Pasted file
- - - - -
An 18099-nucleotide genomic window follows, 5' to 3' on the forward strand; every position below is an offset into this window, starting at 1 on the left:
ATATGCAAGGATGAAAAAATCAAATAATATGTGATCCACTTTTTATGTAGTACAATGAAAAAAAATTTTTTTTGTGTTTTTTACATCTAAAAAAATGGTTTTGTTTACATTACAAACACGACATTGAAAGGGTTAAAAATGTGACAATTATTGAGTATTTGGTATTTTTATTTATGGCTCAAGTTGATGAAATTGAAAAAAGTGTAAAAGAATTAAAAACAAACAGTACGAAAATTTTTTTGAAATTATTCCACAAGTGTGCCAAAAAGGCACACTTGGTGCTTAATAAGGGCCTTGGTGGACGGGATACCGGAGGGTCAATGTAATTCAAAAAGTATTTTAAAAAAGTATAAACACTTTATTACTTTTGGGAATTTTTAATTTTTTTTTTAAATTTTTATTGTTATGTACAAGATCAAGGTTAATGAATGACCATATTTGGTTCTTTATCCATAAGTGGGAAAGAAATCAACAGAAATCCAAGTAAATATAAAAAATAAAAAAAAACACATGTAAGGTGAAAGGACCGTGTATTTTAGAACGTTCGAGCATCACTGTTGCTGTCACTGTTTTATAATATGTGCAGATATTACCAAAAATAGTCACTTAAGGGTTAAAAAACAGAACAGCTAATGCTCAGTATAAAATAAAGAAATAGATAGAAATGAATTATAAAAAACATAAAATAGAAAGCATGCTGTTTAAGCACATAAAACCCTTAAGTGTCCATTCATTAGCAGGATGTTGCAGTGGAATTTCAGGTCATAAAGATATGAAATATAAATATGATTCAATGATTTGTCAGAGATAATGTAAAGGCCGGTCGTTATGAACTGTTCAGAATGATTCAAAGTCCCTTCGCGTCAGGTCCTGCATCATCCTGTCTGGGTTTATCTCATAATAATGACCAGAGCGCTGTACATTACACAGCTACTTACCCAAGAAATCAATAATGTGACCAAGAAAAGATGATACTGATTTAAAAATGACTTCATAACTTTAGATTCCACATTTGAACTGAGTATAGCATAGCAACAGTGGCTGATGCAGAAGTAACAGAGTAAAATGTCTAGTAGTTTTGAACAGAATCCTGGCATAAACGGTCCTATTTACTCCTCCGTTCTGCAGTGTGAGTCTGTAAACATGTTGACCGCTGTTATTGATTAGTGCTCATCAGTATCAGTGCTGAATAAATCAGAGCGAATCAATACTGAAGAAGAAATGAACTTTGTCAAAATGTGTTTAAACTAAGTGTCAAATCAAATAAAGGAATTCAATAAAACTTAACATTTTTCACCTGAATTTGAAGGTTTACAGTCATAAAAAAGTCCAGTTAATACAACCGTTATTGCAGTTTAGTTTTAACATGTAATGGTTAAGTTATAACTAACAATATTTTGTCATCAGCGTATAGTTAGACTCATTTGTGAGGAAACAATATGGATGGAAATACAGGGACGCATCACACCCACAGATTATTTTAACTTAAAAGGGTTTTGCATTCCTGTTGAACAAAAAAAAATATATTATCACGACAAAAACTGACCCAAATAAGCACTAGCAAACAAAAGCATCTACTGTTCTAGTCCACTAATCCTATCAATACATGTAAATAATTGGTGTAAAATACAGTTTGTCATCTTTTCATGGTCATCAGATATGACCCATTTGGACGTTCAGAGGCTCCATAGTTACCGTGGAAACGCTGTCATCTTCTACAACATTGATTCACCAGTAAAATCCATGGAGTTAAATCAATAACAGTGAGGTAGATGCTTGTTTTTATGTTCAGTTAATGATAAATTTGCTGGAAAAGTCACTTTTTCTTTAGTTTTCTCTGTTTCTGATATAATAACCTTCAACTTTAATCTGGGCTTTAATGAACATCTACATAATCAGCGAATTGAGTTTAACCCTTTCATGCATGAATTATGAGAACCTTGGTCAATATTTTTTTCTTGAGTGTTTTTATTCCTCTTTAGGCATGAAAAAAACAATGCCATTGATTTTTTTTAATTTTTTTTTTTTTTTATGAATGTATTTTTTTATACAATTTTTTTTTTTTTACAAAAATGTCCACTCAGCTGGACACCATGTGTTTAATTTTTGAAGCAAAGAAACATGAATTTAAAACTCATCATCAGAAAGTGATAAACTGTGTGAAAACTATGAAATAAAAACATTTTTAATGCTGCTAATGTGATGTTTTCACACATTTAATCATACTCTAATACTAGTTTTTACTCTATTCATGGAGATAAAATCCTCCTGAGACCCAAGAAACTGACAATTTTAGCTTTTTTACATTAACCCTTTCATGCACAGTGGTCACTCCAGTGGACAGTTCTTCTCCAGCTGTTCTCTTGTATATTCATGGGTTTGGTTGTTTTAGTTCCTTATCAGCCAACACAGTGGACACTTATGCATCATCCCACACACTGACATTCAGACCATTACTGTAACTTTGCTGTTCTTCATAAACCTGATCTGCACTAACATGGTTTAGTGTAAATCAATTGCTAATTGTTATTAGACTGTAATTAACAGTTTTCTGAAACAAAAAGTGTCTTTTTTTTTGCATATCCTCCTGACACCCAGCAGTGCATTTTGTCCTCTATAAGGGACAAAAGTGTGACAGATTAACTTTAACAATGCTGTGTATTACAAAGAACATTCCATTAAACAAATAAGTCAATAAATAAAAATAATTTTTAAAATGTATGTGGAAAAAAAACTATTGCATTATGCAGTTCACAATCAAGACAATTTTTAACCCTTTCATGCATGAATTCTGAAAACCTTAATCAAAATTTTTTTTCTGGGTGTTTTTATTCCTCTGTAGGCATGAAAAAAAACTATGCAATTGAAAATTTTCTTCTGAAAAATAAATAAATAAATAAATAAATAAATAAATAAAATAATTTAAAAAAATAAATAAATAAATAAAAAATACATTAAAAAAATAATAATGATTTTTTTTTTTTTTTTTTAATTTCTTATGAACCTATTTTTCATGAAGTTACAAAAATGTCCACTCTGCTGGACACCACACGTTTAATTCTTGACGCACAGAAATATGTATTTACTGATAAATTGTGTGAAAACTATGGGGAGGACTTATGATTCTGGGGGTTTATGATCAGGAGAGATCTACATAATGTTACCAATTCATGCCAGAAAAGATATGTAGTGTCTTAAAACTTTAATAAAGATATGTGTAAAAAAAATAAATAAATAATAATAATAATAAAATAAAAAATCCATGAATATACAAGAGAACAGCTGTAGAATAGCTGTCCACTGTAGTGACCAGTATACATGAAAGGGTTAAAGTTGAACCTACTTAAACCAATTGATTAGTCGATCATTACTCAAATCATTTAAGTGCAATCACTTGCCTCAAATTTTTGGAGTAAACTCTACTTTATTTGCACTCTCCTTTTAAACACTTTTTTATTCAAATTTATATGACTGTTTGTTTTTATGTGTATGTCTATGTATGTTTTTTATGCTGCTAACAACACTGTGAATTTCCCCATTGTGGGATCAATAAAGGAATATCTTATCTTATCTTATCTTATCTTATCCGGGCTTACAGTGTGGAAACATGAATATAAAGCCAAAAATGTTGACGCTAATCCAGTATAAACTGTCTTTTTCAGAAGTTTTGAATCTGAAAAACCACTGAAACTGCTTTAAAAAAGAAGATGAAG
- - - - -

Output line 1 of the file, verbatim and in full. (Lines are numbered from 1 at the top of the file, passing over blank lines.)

An 18099-nucleotide genomic window follows, 5' to 3' on the forward strand; every position below is an offset into this window, starting at 1 on the left: